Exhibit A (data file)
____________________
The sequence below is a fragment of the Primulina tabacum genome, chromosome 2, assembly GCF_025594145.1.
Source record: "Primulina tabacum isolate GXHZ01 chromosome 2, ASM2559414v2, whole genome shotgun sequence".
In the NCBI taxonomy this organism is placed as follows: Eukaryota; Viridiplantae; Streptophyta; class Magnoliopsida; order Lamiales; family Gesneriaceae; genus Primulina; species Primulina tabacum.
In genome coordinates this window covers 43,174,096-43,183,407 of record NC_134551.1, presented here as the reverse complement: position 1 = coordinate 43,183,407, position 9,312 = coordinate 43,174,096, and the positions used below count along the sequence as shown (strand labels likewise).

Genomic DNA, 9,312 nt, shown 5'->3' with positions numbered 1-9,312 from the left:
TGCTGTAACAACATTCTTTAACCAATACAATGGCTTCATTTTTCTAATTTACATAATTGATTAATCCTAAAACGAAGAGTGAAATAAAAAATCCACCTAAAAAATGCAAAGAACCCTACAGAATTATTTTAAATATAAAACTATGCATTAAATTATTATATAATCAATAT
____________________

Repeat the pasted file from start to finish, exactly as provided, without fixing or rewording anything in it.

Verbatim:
The sequence below is a fragment of the Primulina tabacum genome, chromosome 2, assembly GCF_025594145.1.
Source record: "Primulina tabacum isolate GXHZ01 chromosome 2, ASM2559414v2, whole genome shotgun sequence".
In the NCBI taxonomy this organism is placed as follows: Eukaryota; Viridiplantae; Streptophyta; class Magnoliopsida; order Lamiales; family Gesneriaceae; genus Primulina; species Primulina tabacum.
In genome coordinates this window covers 43,174,096-43,183,407 of record NC_134551.1, presented here as the reverse complement: position 1 = coordinate 43,183,407, position 9,312 = coordinate 43,174,096, and the positions used below count along the sequence as shown (strand labels likewise).

Genomic DNA, 9,312 nt, shown 5'->3' with positions numbered 1-9,312 from the left:
TGCTGTAACAACATTCTTTAACCAATACAATGGCTTCATTTTTCTAATTTACATAATTGATTAATCCTAAAACGAAGAGTGAAATAAAAAATCCACCTAAAAAATGCAAAGAACCCTACAGAATTATTTTAAATATAAAACTATGCATTAAATTATTATATAATCAATAT